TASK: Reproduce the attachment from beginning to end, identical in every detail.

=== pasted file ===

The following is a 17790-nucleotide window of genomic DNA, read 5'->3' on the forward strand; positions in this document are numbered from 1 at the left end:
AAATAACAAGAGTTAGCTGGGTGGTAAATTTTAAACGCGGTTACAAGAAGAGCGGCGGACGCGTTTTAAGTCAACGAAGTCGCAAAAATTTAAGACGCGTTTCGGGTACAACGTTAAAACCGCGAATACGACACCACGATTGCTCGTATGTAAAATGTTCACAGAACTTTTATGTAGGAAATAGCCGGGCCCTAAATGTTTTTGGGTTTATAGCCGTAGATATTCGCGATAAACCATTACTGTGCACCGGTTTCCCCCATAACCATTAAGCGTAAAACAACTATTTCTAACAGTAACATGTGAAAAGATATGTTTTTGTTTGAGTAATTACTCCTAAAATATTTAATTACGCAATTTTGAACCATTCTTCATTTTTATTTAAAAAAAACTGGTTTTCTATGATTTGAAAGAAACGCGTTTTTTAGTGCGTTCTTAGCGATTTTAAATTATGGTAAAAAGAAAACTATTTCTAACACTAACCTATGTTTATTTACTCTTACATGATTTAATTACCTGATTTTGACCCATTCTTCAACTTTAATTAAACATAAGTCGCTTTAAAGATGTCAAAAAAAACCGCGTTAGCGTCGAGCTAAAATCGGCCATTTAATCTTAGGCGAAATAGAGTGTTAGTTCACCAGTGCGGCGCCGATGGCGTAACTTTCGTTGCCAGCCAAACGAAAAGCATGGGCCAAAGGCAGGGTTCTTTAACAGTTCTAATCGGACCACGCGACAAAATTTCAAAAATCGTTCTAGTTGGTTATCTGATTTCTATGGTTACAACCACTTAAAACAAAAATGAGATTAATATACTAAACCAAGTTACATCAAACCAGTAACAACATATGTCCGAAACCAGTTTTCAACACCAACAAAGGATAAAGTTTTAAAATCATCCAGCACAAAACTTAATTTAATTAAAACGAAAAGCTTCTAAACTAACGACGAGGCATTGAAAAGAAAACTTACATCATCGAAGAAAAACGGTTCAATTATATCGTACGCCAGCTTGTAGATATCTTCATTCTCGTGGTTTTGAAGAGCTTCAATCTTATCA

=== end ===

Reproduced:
The following is a 17790-nucleotide window of genomic DNA, read 5'->3' on the forward strand; positions in this document are numbered from 1 at the left end:
AAATAACAAGAGTTAGCTGGGTGGTAAATTTTAAACGCGGTTACAAGAAGAGCGGCGGACGCGTTTTAAGTCAACGAAGTCGCAAAAATTTAAGACGCGTTTCGGGTACAACGTTAAAACCGCGAATACGACACCACGATTGCTCGTATGTAAAATGTTCACAGAACTTTTATGTAGGAAATAGCCGGGCCCTAAATGTTTTTGGGTTTATAGCCGTAGATATTCGCGATAAACCATTACTGTGCACCGGTTTCCCCCATAACCATTAAGCGTAAAACAACTATTTCTAACAGTAACATGTGAAAAGATATGTTTTTGTTTGAGTAATTACTCCTAAAATATTTAATTACGCAATTTTGAACCATTCTTCATTTTTATTTAAAAAAAACTGGTTTTCTATGATTTGAAAGAAACGCGTTTTTTAGTGCGTTCTTAGCGATTTTAAATTATGGTAAAAAGAAAACTATTTCTAACACTAACCTATGTTTATTTACTCTTACATGATTTAATTACCTGATTTTGACCCATTCTTCAACTTTAATTAAACATAAGTCGCTTTAAAGATGTCAAAAAAAACCGCGTTAGCGTCGAGCTAAAATCGGCCATTTAATCTTAGGCGAAATAGAGTGTTAGTTCACCAGTGCGGCGCCGATGGCGTAACTTTCGTTGCCAGCCAAACGAAAAGCATGGGCCAAAGGCAGGGTTCTTTAACAGTTCTAATCGGACCACGCGACAAAATTTCAAAAATCGTTCTAGTTGGTTATCTGATTTCTATGGTTACAACCACTTAAAACAAAAATGAGATTAATATACTAAACCAAGTTACATCAAACCAGTAACAACATATGTCCGAAACCAGTTTTCAACACCAACAAAGGATAAAGTTTTAAAATCATCCAGCACAAAACTTAATTTAATTAAAACGAAAAGCTTCTAAACTAACGACGAGGCATTGAAAAGAAAACTTACATCATCGAAGAAAAACGGTTCAATTATATCGTACGCCAGCTTGTAGATATCTTCATTCTCGTGGTTTTGAAGAGCTTCAATCTTATCA